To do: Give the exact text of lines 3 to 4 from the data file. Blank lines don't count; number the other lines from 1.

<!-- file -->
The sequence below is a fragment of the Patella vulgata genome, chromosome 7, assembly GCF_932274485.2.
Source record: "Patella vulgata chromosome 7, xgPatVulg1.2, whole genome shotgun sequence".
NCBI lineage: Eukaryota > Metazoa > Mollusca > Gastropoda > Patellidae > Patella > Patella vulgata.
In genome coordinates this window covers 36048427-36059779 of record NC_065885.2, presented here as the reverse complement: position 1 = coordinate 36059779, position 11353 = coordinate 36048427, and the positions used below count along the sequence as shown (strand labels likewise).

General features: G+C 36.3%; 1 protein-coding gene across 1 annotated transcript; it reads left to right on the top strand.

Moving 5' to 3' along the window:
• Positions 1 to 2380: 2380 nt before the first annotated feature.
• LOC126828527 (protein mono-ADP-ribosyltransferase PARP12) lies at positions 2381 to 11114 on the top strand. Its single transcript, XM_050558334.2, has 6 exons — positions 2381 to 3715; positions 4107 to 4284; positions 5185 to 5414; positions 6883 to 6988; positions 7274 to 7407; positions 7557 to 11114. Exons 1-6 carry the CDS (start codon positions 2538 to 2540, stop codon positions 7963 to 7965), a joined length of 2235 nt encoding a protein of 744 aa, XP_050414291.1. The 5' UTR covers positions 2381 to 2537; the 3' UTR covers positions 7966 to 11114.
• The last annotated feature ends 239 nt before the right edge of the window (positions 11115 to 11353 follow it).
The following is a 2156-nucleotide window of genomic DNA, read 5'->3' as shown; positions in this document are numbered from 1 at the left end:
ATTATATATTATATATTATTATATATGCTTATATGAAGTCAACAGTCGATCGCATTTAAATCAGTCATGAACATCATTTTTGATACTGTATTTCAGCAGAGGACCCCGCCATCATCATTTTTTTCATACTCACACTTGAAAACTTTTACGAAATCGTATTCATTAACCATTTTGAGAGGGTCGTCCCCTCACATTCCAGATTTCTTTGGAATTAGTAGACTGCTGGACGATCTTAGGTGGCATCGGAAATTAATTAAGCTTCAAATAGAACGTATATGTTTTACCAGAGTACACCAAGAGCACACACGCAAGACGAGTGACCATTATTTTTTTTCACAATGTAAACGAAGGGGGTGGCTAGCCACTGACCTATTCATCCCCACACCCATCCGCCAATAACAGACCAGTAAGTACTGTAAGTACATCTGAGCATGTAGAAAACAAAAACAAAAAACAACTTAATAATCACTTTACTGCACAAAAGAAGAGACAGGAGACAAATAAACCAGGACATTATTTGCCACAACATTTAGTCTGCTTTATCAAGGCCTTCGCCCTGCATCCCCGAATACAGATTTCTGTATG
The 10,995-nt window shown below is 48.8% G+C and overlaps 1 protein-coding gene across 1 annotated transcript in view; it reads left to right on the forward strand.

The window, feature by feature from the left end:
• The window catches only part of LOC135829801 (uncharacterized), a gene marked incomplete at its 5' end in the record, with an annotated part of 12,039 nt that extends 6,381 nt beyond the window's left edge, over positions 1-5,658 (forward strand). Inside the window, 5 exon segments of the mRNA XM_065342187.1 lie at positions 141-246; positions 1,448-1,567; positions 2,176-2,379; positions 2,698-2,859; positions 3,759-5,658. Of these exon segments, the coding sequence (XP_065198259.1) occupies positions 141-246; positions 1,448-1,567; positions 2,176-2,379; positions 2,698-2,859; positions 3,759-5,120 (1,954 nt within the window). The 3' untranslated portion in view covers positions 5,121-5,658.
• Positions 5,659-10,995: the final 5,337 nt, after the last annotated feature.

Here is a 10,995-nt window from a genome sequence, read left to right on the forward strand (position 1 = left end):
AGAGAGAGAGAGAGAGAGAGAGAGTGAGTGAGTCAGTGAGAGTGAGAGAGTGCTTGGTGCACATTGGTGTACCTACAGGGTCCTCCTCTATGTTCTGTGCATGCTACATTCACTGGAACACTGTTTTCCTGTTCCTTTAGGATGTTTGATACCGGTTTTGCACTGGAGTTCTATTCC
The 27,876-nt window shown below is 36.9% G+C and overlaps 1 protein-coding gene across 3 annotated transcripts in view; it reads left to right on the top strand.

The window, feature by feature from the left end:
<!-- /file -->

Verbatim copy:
NCBI lineage: Eukaryota > Metazoa > Mollusca > Gastropoda > Patellidae > Patella > Patella vulgata.
In genome coordinates this window covers 36048427-36059779 of record NC_065885.2, presented here as the reverse complement: position 1 = coordinate 36059779, position 11353 = coordinate 36048427, and the positions used below count along the sequence as shown (strand labels likewise).